Catharine Arnold is the author of The Sexual History of London: From Roman Londinium to the Swinging City.
From her Q & A with Kevin Canfield at The Daily Beast:
This is an entertaining book, but some of the material is pretty grim. For instance, you write about the many brothels to be found in Roman London. Isn’t it right that some of these brothels took hold because of an odd superstition on the part of visiting sailors?--Marshal Zeringue
They weren’t encouraged to bring their women on shipboard. It was regarded as tremendously bad luck. What happens is that legionaries that came over needed a supply of women, so girls were sent from all over the Roman Empire to be prostitutes in London, to serve the military. Brothels were like hutches, really, like kennels.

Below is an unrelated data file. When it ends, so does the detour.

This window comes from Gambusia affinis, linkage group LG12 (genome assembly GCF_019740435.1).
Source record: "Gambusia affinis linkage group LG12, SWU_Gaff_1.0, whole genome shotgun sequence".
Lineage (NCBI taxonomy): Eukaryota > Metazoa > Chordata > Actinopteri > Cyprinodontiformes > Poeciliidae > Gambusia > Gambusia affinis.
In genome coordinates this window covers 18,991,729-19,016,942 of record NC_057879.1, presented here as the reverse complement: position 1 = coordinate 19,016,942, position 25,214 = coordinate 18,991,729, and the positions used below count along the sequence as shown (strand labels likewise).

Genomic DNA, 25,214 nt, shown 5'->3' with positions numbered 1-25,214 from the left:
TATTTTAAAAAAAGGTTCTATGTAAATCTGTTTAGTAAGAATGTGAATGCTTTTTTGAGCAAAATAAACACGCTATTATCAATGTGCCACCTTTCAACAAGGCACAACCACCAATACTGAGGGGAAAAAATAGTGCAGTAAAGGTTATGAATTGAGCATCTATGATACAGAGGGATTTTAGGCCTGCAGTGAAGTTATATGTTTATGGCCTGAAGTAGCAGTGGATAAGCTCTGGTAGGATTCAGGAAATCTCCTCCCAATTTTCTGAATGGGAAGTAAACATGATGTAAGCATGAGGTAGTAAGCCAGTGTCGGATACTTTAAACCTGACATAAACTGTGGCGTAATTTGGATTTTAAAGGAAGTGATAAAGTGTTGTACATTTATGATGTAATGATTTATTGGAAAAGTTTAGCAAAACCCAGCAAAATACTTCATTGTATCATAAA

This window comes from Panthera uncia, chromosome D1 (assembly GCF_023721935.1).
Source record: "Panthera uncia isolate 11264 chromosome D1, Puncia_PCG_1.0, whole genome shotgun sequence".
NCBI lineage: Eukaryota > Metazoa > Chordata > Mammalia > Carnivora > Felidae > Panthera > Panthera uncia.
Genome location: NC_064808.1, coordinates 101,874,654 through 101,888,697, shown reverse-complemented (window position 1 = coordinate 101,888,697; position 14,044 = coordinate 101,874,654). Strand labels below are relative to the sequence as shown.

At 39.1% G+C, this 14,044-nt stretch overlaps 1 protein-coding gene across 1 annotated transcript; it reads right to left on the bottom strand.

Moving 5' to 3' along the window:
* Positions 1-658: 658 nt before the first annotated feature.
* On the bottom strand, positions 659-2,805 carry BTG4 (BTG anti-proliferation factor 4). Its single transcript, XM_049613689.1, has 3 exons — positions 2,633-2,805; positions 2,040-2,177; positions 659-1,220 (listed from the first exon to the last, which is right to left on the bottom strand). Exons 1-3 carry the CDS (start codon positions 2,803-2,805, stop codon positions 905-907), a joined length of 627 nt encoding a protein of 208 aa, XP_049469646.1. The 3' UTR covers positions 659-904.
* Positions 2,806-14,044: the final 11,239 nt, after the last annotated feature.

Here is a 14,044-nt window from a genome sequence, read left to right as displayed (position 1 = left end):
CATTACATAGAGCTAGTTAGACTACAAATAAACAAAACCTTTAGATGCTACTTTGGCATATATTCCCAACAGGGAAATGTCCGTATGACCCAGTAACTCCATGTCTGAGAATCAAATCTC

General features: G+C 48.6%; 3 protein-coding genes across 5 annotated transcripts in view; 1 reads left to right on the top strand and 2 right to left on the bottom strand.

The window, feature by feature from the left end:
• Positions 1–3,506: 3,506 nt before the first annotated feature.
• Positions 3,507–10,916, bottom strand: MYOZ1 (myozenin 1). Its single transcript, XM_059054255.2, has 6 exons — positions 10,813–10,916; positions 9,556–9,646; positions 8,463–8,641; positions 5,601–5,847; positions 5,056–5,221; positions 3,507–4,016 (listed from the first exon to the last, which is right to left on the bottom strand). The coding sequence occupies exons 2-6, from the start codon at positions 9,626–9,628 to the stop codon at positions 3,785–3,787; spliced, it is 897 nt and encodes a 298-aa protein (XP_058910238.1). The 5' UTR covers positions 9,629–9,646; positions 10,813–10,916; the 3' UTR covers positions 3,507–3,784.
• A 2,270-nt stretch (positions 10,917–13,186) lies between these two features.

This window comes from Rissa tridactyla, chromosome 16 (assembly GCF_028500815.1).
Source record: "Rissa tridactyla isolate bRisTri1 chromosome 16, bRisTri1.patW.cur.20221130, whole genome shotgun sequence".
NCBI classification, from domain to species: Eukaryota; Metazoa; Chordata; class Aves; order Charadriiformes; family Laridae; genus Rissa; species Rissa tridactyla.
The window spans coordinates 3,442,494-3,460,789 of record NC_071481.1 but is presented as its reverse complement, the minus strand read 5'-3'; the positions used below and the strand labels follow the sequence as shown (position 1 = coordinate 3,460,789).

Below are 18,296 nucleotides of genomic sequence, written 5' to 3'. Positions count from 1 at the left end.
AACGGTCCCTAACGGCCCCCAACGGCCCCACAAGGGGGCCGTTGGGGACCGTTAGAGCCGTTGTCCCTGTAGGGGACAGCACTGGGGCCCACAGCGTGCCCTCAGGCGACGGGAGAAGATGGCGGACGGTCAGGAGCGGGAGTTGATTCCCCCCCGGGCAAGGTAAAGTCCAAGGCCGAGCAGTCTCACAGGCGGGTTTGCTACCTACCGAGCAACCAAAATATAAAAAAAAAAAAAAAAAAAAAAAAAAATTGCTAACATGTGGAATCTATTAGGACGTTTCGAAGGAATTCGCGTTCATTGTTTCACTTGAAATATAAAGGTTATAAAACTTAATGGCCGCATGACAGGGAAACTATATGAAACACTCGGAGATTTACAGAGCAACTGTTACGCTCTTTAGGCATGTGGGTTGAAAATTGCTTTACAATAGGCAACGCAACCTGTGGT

But then you have the women who go into the trade of their volition. In Roman London you have the high-born prostitutes who set themselves up in business, and would have a menu, and would issue brothel tokens, which were what the guy would be given to avail himself of various services.
The Black Death hits London in the middle of the 14th century, and you’d think that all that dying would put a damper of things. But you found that people were having loads of sex because they thought it might keep them healthy?
They were so desperate for a remedy that they actually believed that one way of avoiding getting the Black Death was through sex. It’s a great excuse, really: I have...[read on]